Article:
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Trump asked top Justice Department officials to declare 2020 election 'corrupt,' notes show

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Then-President Donald Trump pressed top Justice Department officials in a late December phone call to declare the election he lost “corrupt,” and “leave the rest” to him and Republican allies in Congress, according to contemporaneous, handwritten notes taken by officials on the call.

Trump pressured top Justice Department officials on the Dec. 27 phone call with then-Acting Attorney General Jeffrey Rosen and his second-in-command, Richard Donoghue, part of an effort to reverse Joe Biden's win.

Donoghue memorialized the conversation in the handwritten notes, which the House Oversight Committee made public Friday. The committee is investigating Trump's efforts to push false claims about the election in a bid to overturn the results and remain in office.

In response to being told the Justice Department "can't" and "won't snap its fingers" to change the outcome of an election, Trump is quoted in the notes as saying: "Don’t expect you to do that, just say that the election was corrupt" and "leave the rest to me and the R. Congressmen."

Trump added: "We have an obligation to tell people that this was an illegal, corrupt election," according to Donoghue's notes.

Though Donoghue doesn't name lawmakers referenced in that comment, at other times in the conversation, he notes Trump referring to Reps. Jim Jordan, R-Ohio, and Scott Perry, R-Pa., and Sen. Ron Johnson, R-Wis.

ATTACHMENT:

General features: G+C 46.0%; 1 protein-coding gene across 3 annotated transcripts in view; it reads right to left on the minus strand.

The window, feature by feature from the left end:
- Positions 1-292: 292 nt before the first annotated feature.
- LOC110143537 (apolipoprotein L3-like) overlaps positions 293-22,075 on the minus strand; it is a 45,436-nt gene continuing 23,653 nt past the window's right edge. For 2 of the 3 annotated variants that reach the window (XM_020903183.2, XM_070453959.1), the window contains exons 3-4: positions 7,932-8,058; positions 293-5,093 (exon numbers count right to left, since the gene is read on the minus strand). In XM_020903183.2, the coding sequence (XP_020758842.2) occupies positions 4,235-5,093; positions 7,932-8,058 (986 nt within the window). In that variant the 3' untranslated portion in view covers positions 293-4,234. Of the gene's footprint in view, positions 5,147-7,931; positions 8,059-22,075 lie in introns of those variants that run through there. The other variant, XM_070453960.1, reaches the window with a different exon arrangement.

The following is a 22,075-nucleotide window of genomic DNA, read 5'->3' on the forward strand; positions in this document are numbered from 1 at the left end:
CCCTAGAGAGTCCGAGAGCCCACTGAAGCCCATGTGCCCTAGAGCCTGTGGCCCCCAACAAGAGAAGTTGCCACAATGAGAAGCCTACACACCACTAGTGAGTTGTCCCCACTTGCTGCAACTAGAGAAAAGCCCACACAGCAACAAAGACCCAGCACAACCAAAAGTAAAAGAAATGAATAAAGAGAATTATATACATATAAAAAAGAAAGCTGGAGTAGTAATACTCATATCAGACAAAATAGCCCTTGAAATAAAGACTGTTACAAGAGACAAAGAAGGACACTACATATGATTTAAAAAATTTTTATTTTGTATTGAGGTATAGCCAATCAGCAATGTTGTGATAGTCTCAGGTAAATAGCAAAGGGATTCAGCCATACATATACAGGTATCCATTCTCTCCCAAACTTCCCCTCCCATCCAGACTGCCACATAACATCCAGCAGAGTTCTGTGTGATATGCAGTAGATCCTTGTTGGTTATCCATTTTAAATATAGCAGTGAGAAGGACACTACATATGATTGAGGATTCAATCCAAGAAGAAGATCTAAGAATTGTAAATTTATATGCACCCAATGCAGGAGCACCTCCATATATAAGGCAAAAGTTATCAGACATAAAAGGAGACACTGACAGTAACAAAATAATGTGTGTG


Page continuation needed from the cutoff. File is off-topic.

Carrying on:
"These handwritten notes show that President Trump directly instructed our nation’s top law enforcement agency to take steps to overturn a free and fair election in the final days of his presidency," House Oversight Committee Chairwoman Carolyn Maloney, D-N.Y., said in a statement regarding the documents her committee obtained. "The Committee has begun scheduling interviews with key witnesses to investigate the full extent of the former president’s corruption, and I will exercise every tool at my disposal to ensure all witness testimony is secured without delay."

Throughout the conversation, which took place less than two weeks before the Jan. 6 riot at the Capitol, Trump said the Justice Department was "failing" in its role, that "people are angry" and "blaming" it "for inaction," according to Donoghue's notes.

"You guys may not be following the internet the way I do," Trump said, according to the notes.

Rosen and Donoghue said repeatedly on the call that the allegations of voter fraud were false.

According to Donoghue's notes, the men told Trump they had done hundreds of interviews as part of dozens of probes and that his allegations across a number of swing states were not supported by evidence.

They told Trump "flat out" he was getting false information or the claims were "just not supported by the evidence."

The Justice Department provided the notes to Maloney's committee, which is probing the Trump administration's efforts to overturn last fall's election.

Last month, the House Oversight Committee released emails provided to it by the Justice Department detailing Trump's repeated efforts to reverse his loss. Those emails showed then-White House chief of staff Mark Meadows emailing Rosen a translated document from a person in Italy who claimed without evidence that he had "direct knowledge" of a plot that involved Italians changing the election results and then loading them into "military satellites."

On Jan. 1, Meadows emailed department leaders about the Italy conspiracy claim and complaints in Georgia and New Mexico, a state Trump lost by more than 10 points. "Pure insanity," Donoghue wrote to Rosen of the effort.

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